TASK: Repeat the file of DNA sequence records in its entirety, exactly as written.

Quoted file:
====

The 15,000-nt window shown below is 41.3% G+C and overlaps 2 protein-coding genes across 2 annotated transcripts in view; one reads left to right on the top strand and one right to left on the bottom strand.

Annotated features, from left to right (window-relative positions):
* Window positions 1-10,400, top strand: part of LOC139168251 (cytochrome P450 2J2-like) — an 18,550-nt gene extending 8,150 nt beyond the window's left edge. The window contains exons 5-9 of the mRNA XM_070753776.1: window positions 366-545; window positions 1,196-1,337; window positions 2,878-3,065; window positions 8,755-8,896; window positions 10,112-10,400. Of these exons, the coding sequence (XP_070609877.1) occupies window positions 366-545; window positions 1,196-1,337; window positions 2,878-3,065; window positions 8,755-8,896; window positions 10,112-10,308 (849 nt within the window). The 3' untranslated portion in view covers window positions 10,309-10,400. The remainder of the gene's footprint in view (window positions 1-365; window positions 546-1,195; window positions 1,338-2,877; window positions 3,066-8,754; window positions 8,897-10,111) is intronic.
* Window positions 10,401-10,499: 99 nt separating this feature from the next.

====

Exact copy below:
The 15,000-nt window shown below is 41.3% G+C and overlaps 2 protein-coding genes across 2 annotated transcripts in view; one reads left to right on the top strand and one right to left on the bottom strand.

Annotated features, from left to right (window-relative positions):
* Window positions 1-10,400, top strand: part of LOC139168251 (cytochrome P450 2J2-like) — an 18,550-nt gene extending 8,150 nt beyond the window's left edge. The window contains exons 5-9 of the mRNA XM_070753776.1: window positions 366-545; window positions 1,196-1,337; window positions 2,878-3,065; window positions 8,755-8,896; window positions 10,112-10,400. Of these exons, the coding sequence (XP_070609877.1) occupies window positions 366-545; window positions 1,196-1,337; window positions 2,878-3,065; window positions 8,755-8,896; window positions 10,112-10,308 (849 nt within the window). The 3' untranslated portion in view covers window positions 10,309-10,400. The remainder of the gene's footprint in view (window positions 1-365; window positions 546-1,195; window positions 1,338-2,877; window positions 3,066-8,754; window positions 8,897-10,111) is intronic.
* Window positions 10,401-10,499: 99 nt separating this feature from the next.